[ US /ˈdəsk/ ]
[ UK /dˈʌsk/ ]
NOUN
  1. the time of day immediately following sunset
    he loved the twilight
    they finished before the fall of night
VERB
  1. become dusk
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How To Use dusk In A Sentence

  • It is patent that dusk found them weary and worn, plodding and wading silently "homewards," shovel on shoulder, across four or five kilos of desolate mud; falling and tripping over stagnant bodies, masses of tangled wire, bricks and jagged wood-work everywhere impeding progress. Norman Ten Hundred A Record of the 1st (Service) Bn. Royal Guernsey Light Infantry
  • The spirit of a soldier of the Truth entered into me; weary as I was, I rushed from the dusky corner where I had been hidden in the twilight, ran to the altar, and held up my hand with my hymn-book as I began to repeat an address that had often silenced the papistic mummers in England. In the Wrong Paradise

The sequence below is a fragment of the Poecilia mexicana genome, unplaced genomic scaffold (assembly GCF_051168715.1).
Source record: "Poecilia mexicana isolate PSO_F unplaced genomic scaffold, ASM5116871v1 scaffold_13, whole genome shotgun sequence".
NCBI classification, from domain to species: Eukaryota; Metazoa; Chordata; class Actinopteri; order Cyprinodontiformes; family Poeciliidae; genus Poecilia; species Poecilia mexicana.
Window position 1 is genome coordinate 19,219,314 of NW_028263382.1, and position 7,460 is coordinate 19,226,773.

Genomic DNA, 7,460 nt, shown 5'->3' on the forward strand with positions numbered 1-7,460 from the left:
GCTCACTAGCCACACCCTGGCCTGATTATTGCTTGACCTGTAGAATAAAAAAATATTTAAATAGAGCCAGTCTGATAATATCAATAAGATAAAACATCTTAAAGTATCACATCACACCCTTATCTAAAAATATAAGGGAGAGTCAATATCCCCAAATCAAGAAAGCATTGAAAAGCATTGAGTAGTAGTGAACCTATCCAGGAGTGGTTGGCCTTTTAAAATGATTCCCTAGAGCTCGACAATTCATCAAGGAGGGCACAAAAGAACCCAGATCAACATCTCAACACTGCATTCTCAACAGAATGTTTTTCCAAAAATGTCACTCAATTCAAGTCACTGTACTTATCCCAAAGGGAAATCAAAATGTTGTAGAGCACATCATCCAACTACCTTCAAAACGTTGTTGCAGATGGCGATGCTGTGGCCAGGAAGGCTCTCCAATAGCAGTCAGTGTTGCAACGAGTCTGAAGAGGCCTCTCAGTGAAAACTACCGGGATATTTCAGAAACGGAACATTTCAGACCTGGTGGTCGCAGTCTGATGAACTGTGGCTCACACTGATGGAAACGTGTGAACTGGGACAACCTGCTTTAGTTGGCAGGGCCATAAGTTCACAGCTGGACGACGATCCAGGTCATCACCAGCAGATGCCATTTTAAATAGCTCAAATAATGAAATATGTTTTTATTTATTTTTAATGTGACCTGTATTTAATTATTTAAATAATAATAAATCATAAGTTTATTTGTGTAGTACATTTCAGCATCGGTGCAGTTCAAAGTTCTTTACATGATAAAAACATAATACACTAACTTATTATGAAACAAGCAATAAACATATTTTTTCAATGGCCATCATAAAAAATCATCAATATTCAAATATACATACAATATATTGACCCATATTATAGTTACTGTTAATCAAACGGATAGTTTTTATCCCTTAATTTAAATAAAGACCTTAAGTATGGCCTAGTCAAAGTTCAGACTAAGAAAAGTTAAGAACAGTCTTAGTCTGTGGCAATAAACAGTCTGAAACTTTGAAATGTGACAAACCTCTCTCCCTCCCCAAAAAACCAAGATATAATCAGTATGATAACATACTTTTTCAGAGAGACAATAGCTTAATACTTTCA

• The crunch leaves of autumn had shrivelled and the sun was a lazy, dusky peach colour.
  • The light within the eave was a dusky twilight at the entrance, which failed altogether in the inner recesses. The Antiquary
  • The night of the dance dawned - or should I say dusked?
  • The dusky pademelon is the only macropodid (kangaroo) found in the Banda Sea islands (Kai), although it is also found in the Aru Islands and the Trans Fly of New Guinea. Banda Sea Islands moist deciduous forests
  • The bracken was turning to the dusky gold of a fine autumn.
  • The dusky salamander lives in the southern Appalachian Mountains, and likes to stay at home.
  • Rima's dusky ayah, Asha, at eighteen almost a child herself, makes up the required third player in their games.
  • Overhead, in the amethyst dusk above the Viennese Altstadt, Steel City was an evening star.
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